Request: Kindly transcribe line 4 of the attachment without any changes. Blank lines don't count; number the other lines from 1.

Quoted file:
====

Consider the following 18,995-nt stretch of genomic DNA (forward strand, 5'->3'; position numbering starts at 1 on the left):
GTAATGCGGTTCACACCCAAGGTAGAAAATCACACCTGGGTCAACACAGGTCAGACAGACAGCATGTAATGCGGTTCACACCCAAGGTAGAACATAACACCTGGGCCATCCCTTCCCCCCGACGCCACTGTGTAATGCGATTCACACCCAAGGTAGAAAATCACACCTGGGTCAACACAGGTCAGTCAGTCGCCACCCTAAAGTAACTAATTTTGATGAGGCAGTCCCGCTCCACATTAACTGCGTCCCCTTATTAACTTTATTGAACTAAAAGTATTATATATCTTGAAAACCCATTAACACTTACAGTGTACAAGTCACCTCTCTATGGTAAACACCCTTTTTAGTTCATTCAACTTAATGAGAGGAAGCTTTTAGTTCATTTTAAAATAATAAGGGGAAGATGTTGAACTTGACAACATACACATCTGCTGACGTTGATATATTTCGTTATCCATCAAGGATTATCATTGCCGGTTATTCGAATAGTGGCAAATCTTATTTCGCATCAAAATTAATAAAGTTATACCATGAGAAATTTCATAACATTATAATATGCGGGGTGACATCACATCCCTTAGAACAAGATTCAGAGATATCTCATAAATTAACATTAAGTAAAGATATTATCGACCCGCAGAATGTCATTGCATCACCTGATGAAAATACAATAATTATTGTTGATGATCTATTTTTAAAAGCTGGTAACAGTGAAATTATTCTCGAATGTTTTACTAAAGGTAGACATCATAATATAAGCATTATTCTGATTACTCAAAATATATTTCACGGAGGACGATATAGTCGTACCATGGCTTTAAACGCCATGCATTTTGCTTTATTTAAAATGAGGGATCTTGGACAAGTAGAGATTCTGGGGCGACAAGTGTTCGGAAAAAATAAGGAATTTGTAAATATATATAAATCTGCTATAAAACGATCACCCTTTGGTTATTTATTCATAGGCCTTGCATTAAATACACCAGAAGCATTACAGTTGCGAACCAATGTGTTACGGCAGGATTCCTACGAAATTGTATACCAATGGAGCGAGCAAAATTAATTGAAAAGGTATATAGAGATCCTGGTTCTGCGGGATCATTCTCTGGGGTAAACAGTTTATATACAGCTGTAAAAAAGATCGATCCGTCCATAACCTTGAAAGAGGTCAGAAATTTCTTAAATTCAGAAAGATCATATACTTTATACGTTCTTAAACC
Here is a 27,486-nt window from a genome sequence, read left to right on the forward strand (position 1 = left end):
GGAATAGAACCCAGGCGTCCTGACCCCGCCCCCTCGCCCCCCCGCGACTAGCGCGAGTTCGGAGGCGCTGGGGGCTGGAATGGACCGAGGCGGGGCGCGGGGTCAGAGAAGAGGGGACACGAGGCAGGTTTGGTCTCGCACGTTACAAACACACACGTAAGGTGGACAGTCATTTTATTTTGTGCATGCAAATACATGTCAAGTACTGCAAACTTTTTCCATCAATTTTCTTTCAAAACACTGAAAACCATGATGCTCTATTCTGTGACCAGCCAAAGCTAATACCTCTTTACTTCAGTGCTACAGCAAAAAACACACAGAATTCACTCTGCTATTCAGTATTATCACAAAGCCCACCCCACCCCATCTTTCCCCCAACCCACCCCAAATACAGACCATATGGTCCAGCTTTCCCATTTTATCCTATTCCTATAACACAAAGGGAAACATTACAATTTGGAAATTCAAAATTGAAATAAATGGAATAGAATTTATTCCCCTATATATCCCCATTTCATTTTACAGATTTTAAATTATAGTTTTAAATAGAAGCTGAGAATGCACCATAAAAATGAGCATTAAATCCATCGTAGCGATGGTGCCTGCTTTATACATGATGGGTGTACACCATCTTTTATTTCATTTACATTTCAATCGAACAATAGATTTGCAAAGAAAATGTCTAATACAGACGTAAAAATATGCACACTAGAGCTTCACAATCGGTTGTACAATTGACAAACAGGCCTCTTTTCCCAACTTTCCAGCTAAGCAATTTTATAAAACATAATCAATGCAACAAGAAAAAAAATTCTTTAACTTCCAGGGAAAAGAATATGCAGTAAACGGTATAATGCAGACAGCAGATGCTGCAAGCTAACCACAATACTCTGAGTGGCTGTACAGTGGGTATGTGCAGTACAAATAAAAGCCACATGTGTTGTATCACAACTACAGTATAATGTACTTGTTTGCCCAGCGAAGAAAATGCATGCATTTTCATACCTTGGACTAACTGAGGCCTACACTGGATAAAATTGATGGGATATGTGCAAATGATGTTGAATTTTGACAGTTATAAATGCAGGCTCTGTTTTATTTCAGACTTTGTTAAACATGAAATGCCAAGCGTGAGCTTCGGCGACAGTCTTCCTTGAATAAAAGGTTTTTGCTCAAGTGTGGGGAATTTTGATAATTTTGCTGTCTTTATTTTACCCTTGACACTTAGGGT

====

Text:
GGAATAGAACCCAGGCGTCCTGACCCCGCCCCCTCGCCCCCCCGCGACTAGCGCGAGTTCGGAGGCGCTGGGGGCTGGAATGGACCGAGGCGGGGCGCGGGGTCAGAGAAGAGGGGACACGAGGCAGGTTTGGTCTCGCACGTTACAAACACACACGTAAGGTGGACAGTCATTTTATTTTGTGCATGCAAATACATGTCAAGTACTGCAAACTTTTTCCATCAATTTTCTTTCAAAACACTGAAAACCATGATGCTCTATTCTGTGACCAGCCAAAGCTAATACCTCTTTACTTCAGTGCTACAGCAAAAAACACACAGAATTCACTCTGCTATTCAGTATTATCACAAAGCCCACCCCACCCCATCTTTCCCCCAACCCACCCCAAATACAGACCATATGGTCCAGCTTTCCCATTTTATCCTATTCCTATAACACAAAGGGAAACATTACAATTTGGAAATTCAAAATTGAAATAAATGGAATAGAATTTATTCCCCTATATATCCCCATTTCATTTTACAGATTTTAAATTATAGTTTTAAATAGAAGCTGAGAATGCACCATAAAAATGAGCATTAAATCCATCGTAGCGATGGTGCCTGCTTTATACATGATGGGTGTACACCATCTTTTATTTCATTTACATTTCAATCGAACAATAGATTTGCAAAGAAAATGTCTAATACAGACGTAAAAATATGCACACTAGAGCTTCACAATCGGTTGTACAATTGACAAACAGGCCTCTTTTCCCAACTTTCCAGCTAAGCAATTTTATAAAACATAATCAATGCAACAAGAAAAAAAATTCTTTAACTTCCAGGGAAAAGAATATGCAGTAAACGGTATAATGCAGACAGCAGATGCTGCAAGCTAACCACAATACTCTGAGTGGCTGTACAGTGGGTATGTGCAGTACAAATAAAAGCCACATGTGTTGTATCACAACTACAGTATAATGTACTTGTTTGCCCAGCGAAGAAAATGCATGCATTTTCATACCTTGGACTAACTGAGGCCTACACTGGATAAAATTGATGGGATATGTGCAAATGATGTTGAATTTTGACAGTTATAAATGCAGGCTCTGTTTTATTTCAGACTTTGTTAAACATGAAATGCCAAGCGTGAGCTTCGGCGACAGTCTTCCTTGAATAAAAGGTTTTTGCTCAAGTGTGGGGAATTTTGATAATTTTGCTGTCTTTATTTTACCCTTGACACTTAGGGT